There are some photographs that have the power to paint a thousand words, to render people speechless, to captivate them, to break their heart; the ones in the slideshow above are no different.
Many of the events that took place during the time these images were captured you have probably read about in history books, but it’s these photographs of the horrors of humanity’s darkest moments that seem to linger long after the facts and details have faded from our memory.
But if you were to just take a moment to skim the headlines in the news, you’ll see that there are still lessons to be learned from the past. War, famine, genocide, murder, enslavement, torture, and other inhumane acts continue to ravage the Earth.
1. The Shanghai Baby
The photographer, H.S. Wong, saw a man rescuing children from the tracks. The man placed the first young child on the platform edge before returning to help another—and that is the picture Wong took.
The injured, helpless child sitting among such devastation went on to be seen by over 130 million people around the world within a month and a half. It was key in turning international opinion against the Japanese, and Wong had to be evacuated to Hong Kong under British protection when the Japanese put a price on his head.
2. The Crying Boy Soldier
The 16-year-old boy in the above photos is Hans-Georg Henke. He was a member of the Hitler Youth, and the set was taken on May 1, 1945, the day before Germany’s surrender. The utter desperation and real tears would be moving enough from anyone. Yet it’s the boyish face and the body clearly too small for a soldier’s uniform that made the picture iconic.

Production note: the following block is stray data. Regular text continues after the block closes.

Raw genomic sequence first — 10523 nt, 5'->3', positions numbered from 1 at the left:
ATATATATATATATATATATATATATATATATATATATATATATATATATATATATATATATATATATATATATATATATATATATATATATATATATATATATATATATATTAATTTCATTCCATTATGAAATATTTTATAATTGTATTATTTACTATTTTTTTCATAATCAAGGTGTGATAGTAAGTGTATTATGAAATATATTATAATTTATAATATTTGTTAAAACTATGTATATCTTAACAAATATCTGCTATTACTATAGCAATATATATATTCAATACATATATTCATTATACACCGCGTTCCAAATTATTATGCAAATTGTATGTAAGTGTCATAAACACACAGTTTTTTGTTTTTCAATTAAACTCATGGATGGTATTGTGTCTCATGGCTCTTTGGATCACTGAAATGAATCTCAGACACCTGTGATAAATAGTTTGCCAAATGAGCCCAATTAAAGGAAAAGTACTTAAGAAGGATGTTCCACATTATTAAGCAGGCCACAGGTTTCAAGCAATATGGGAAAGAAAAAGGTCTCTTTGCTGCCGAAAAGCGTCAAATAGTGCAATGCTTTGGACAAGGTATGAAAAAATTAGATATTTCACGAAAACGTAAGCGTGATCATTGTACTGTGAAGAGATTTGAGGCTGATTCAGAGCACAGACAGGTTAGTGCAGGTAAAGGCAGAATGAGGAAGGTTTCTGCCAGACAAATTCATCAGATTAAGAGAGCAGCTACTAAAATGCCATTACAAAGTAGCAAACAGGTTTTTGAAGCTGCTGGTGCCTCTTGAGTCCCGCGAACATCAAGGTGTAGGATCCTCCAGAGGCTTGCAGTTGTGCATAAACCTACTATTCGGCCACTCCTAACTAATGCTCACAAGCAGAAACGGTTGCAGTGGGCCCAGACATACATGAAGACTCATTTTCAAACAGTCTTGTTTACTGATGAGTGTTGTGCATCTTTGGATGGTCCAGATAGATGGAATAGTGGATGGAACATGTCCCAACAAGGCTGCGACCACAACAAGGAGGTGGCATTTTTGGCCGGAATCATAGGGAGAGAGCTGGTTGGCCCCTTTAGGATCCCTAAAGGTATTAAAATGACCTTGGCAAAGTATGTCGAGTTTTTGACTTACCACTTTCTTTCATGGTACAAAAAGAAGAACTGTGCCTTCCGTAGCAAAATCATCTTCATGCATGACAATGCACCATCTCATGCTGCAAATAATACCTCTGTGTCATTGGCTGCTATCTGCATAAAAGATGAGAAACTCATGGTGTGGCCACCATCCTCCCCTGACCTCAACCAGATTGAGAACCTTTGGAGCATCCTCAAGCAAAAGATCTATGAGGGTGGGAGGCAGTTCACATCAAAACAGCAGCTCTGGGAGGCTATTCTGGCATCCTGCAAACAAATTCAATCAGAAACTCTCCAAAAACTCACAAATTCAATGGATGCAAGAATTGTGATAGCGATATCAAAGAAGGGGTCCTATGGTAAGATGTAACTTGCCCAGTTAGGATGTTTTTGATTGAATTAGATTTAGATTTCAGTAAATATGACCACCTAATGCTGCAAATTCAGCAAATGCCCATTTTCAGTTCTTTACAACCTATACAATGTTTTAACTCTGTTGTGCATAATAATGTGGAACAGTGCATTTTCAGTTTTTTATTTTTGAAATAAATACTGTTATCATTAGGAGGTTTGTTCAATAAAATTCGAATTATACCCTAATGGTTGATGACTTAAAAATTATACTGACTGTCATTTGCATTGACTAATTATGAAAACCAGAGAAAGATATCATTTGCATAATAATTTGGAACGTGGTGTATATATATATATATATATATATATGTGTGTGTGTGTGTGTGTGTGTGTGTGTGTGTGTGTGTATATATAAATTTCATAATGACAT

3. The Spanish Flu Outbreak
The image above is less obviously horrifying. It shows people playing baseball while wearing masks. The crowd wear masks as well. And that reflects the most terrifying and devastating aspect of the 1918 pandemic in a way the other pictures don’t: It killed anyone. Young, healthy adults—of the sort that play baseball—normally rarely care about the flu, but the 1918 outbreak was different. It killed anyone, and we still don’t really know why.
The photo also represents a sad futility when you learn that the masks didn’t protect people. While cotton gauze may stop bacteria, viruses are much smaller. Yet pictures record large groups wearing them, frompolice in Seattle, to paperboys in Canada, tosoldiers in France, right down to thegeneral public. Not one of them was protected in any way from one of the deadliest events in human history.
4. The Atlantic Slave Trade
Yet this photo actually has a relatively happy story. It was taken aboard the British naval vessel HMS Daphne on November 1, 1868, and the children in the picture had just been rescued. Over the next three days, the British ship intercepted Arab dhows, rescued over 200 slaves, and transported them back to Africa. Daphne rescued 2,000 captives during its service.
5. The Berlin Wall Rescue
By reaching over to lift the boy to where he wants to be, the soldier is taking a risk—and the way he looks over his shoulder makes it clear he knows he shouldn’t be doing it. But the soldier lifts the boy across anyway.
After the photo was taken, the child got free, but the soldier was seen and removed from duty right after. No one has been able to find out what happened to him. While we can hope his punishment wasn’t too severe, we can’t be certain. The East German army was later happy to watch children die near the wall rather than help.
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